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Given an array of *n* integers *nums* and a *target*, find the number of index triplets `i, j, k`

with `0 <= i < j < k < n`

that satisfy the condition `nums[i] + nums[j] + nums[k] < target`

.

For example, given *nums* = `[-2, 0, 1, 3]`

, and *target* = 2.

Return 2. Because there are two triplets which sums are less than 2:

[-2, 0, 1] [-2, 0, 3]

**Follow up:**

Could you solve it in *O*(*n*^{2}) runtime?

b'

\n## Solution

\n

\n#### Approach #1 (Brute Force) [Time Limit Exceeded]

\n

\n#### Approach #2 (Binary Search) [Accepted]

\n\n

\n#### Approach #3 (Two Pointers) [Accepted]

\n\n\n\n

'
\n\n

\n\n

The brute force approach is to find every possible triplets subjected to and test for the condition.

\n**Complexity analysis**

- \n
- \n
Time complexity : .\nThe total number of such triplets is , which is . Therefore, the time complexity of the brute force approach is .

\n \n - \n
Space complexity : .

\n \n

\n

Before we solve this problem, it is helpful to first solve this simpler *twoSum* version.

\n\nGiven a array, find the number of index pairs , with that satisfy the condition \n

\n

If we sort the array first, then we could apply binary search to find the largest index such that for each . Once we found that largest index , we know there must be pairs that satisfy the above condition with \'s value fixed.

\nFinally, we can now apply the *twoSum* solution to *threeSum* directly by wrapping an outer for-loop around it.

public int threeSumSmaller(int[] nums, int target) {\n Arrays.sort(nums);\n int sum = 0;\n for (int i = 0; i < nums.length - 2; i++) {\n sum += twoSumSmaller(nums, i + 1, target - nums[i]);\n }\n return sum;\n}\n\nprivate int twoSumSmaller(int[] nums, int startIndex, int target) {\n int sum = 0;\n for (int i = startIndex; i < nums.length - 1; i++) {\n int j = binarySearch(nums, i, target - nums[i]);\n sum += j - i;\n }\n return sum;\n}\n\nprivate int binarySearch(int[] nums, int startIndex, int target) {\n int left = startIndex;\n int right = nums.length - 1;\n while (left < right) {\n int mid = (left + right + 1) / 2;\n if (nums[mid] < target) {\n left = mid;\n } else {\n right = mid - 1;\n }\n }\n return left;\n}\n

Note that in the above binary search we choose the upper middle element instead of the lower middle element . The reason is due to the terminating condition when there are two elements left. If we chose the lower middle element and the condition evaluates to true, then the loop will never terminate. Choosing the upper middle element will guarantee termination.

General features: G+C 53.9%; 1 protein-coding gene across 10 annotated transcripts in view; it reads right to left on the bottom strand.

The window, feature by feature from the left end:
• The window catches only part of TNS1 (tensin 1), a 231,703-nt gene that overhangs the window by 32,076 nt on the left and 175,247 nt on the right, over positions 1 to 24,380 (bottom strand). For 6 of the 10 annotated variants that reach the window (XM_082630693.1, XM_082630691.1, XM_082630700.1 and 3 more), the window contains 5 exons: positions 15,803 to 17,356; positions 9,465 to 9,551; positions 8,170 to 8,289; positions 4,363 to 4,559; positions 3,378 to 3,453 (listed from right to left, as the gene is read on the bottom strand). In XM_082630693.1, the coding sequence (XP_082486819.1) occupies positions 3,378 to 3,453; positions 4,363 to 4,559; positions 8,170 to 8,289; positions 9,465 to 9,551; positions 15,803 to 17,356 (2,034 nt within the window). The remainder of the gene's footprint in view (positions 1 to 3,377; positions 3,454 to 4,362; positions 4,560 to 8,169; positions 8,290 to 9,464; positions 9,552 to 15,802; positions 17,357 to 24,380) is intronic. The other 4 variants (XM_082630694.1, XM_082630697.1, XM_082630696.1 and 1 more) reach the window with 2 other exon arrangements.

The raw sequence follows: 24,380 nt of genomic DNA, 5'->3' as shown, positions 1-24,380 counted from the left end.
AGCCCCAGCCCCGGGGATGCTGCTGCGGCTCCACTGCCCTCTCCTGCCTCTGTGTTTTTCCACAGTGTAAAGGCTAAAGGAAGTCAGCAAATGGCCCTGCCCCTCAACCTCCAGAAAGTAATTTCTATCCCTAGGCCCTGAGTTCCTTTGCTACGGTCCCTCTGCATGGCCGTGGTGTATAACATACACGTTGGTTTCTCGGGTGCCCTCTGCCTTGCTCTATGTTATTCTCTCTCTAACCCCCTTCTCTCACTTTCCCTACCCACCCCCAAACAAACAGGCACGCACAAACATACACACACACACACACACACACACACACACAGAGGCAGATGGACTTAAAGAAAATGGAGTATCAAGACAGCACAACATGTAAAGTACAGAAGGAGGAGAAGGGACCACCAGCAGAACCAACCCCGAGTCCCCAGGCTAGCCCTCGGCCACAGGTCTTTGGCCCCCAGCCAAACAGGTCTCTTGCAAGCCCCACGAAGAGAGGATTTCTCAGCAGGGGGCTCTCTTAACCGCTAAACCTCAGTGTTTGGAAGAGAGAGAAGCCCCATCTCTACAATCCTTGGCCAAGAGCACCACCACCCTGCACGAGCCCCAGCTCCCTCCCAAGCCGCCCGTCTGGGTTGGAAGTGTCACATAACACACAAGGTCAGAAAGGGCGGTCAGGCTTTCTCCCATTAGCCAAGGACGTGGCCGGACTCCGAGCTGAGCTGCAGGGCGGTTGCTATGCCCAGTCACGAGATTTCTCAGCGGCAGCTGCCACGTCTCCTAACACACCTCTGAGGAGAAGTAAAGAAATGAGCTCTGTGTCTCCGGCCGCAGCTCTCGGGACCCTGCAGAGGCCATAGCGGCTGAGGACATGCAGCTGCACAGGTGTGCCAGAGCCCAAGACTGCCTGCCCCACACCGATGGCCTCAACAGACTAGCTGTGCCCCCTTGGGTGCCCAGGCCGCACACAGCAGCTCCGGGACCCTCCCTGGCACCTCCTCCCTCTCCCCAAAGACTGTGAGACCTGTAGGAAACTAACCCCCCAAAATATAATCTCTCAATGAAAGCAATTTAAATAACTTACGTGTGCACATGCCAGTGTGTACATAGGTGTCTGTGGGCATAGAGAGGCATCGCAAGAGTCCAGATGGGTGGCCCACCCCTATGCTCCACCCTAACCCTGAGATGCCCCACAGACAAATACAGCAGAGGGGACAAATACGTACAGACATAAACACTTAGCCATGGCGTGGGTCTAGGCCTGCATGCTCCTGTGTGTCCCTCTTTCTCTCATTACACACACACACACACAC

\n**Complexity analysis**

- \n
- \n
Time complexity : .\nThe

\n*binarySearch*function takes time, therefore the*twoSumSmaller*takes time. The*threeSumSmaller*wraps with another for-loop, and therefore is time. \n - \n
Space complexity : .

\n \n

\n

Let us try sorting the array first. For example, becomes .

\nLet us look at an example , and .

\n[1, 2, 3, 5, 8]\n \xe2\x86\x91 \xe2\x86\x91\nleft right\n

Let us initialize two indices, and pointing to the first and last element respectively.

\nWhen we look at the sum of first and last element, it is , which is . That tells us no index pair will ever contain the index . So the next logical step is to move the right pointer one step to its left.

\n[1, 2, 3, 5, 8]\n \xe2\x86\x91 \xe2\x86\x91\nleft right\n

Now the pair sum is , which is . How many pairs with one of the that satisfy the condition? You can tell by the difference between and which is , namely and . Therefore, we move one step to its right.

\npublic int threeSumSmaller(int[] nums, int target) {\n Arrays.sort(nums);\n int sum = 0;\n for (int i = 0; i < nums.length - 2; i++) {\n sum += twoSumSmaller(nums, i + 1, target - nums[i]);\n }\n return sum;\n}\n\nprivate int twoSumSmaller(int[] nums, int startIndex, int target) {\n int sum = 0;\n int left = startIndex;\n int right = nums.length - 1;\n while (left < right) {\n if (nums[left] + nums[right] < target) {\n sum += right - left;\n left++;\n } else {\n right--;\n }\n }\n return sum;\n}\n

**Complexity analysis**

- \n
- \n
Time complexity : .\nThe

\n*twoSumSmaller*function takes time because both*left*and*right*traverse at most*n*steps. Therefore, the overall time complexity is . \n - \n
Space complexity : .

\n \n